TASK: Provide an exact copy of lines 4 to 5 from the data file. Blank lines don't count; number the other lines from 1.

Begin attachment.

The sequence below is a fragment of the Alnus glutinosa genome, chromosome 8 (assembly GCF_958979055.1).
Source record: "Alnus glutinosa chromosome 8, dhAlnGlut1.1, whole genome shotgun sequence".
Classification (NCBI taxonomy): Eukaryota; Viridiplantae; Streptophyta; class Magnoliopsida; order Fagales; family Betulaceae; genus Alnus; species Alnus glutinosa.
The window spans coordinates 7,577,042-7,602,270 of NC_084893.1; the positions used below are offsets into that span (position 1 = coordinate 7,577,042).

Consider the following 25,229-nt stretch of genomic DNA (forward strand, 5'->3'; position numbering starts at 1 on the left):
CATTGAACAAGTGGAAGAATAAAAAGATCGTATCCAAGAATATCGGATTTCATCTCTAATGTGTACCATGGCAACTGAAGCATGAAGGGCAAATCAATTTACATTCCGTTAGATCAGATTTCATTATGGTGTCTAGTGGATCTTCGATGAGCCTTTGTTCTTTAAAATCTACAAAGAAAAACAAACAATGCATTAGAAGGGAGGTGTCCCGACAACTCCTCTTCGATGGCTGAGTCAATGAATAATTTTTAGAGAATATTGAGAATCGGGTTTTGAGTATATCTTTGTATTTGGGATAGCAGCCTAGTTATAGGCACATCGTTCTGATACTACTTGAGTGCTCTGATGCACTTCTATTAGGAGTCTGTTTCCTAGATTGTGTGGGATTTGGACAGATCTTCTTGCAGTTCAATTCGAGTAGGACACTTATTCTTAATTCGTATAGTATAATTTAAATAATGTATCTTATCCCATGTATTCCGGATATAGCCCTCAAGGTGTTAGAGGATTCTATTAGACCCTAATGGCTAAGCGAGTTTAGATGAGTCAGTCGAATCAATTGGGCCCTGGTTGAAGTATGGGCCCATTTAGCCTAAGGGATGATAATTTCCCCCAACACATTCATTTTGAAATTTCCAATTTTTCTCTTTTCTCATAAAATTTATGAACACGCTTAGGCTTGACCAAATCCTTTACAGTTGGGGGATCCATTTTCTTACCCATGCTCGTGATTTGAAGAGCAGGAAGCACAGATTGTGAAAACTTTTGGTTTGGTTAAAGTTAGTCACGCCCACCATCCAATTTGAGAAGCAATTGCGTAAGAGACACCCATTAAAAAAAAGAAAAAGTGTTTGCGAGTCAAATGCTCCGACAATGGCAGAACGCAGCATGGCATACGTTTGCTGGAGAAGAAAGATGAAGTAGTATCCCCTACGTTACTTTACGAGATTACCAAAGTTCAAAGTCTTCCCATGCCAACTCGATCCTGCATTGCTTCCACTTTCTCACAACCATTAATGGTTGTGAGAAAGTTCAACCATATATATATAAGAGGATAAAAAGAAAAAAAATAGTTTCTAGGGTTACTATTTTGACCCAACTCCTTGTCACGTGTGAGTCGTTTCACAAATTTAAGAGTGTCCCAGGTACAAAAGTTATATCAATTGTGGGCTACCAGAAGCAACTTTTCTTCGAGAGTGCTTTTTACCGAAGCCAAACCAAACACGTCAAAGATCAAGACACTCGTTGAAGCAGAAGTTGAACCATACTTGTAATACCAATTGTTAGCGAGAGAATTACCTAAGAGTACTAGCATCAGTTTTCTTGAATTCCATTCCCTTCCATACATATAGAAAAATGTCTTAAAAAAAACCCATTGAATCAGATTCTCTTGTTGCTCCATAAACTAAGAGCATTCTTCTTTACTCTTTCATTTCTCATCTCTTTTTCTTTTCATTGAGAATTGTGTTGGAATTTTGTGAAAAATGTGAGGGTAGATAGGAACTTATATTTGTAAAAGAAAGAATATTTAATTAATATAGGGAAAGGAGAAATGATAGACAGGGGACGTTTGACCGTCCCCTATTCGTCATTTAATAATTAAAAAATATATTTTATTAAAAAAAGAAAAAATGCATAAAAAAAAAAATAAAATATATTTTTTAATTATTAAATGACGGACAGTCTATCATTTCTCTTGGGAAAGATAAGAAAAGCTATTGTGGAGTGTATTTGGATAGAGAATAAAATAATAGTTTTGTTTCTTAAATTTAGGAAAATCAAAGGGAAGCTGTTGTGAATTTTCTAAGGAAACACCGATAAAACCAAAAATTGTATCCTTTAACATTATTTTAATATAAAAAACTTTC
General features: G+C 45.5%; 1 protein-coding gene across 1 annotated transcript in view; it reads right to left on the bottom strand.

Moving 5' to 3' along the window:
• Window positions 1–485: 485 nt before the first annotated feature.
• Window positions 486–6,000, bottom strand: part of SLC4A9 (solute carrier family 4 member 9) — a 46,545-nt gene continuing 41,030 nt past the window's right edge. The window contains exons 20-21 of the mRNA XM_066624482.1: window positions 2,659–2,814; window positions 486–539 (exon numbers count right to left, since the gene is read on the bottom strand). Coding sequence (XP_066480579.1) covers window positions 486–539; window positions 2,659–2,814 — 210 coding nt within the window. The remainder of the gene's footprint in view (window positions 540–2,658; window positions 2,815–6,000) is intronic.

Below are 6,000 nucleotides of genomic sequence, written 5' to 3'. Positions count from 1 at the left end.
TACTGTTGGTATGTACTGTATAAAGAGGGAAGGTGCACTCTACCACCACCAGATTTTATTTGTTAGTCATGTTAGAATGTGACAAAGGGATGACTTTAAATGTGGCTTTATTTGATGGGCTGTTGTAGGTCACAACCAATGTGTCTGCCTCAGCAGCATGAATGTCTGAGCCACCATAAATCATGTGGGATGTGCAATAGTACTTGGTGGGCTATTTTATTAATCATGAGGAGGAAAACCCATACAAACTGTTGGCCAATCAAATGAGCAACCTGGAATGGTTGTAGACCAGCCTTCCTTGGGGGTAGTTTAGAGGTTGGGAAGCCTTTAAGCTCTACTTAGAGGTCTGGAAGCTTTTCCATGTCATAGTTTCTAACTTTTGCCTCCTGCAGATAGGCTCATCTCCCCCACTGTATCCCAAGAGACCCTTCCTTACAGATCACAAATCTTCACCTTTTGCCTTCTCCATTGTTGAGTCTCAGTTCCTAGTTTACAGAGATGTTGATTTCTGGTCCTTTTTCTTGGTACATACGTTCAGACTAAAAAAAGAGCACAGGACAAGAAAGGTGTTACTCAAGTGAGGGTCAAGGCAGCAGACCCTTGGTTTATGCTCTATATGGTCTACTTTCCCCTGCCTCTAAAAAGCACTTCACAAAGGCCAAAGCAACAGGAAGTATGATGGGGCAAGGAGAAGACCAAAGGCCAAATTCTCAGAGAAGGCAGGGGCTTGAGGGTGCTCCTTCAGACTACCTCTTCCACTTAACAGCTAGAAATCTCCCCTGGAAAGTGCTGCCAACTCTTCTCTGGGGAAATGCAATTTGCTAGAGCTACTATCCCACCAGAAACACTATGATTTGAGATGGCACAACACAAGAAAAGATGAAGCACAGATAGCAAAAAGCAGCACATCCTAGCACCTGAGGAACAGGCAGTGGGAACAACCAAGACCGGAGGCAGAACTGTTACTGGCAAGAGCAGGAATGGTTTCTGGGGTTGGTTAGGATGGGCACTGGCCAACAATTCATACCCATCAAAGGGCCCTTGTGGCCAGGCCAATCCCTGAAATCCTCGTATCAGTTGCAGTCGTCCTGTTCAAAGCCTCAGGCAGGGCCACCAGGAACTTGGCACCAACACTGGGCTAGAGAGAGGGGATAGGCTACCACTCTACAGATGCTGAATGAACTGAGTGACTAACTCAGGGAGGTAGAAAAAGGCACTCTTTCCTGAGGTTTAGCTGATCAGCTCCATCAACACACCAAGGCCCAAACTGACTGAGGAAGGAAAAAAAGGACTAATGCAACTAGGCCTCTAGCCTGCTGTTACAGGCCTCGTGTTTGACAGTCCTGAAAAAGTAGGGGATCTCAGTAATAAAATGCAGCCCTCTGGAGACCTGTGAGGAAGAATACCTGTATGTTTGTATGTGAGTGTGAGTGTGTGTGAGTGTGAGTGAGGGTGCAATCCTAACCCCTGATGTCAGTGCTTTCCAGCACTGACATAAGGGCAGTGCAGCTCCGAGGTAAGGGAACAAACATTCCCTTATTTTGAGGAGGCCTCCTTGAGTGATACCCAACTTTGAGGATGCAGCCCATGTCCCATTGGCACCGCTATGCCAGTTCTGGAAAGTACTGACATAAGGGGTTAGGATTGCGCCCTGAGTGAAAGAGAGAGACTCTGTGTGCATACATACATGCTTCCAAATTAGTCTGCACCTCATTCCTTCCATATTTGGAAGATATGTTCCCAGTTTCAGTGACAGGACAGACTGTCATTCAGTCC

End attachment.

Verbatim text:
The window spans coordinates 7,577,042-7,602,270 of NC_084893.1; the positions used below are offsets into that span (position 1 = coordinate 7,577,042).

Consider the following 25,229-nt stretch of genomic DNA (forward strand, 5'->3'; position numbering starts at 1 on the left):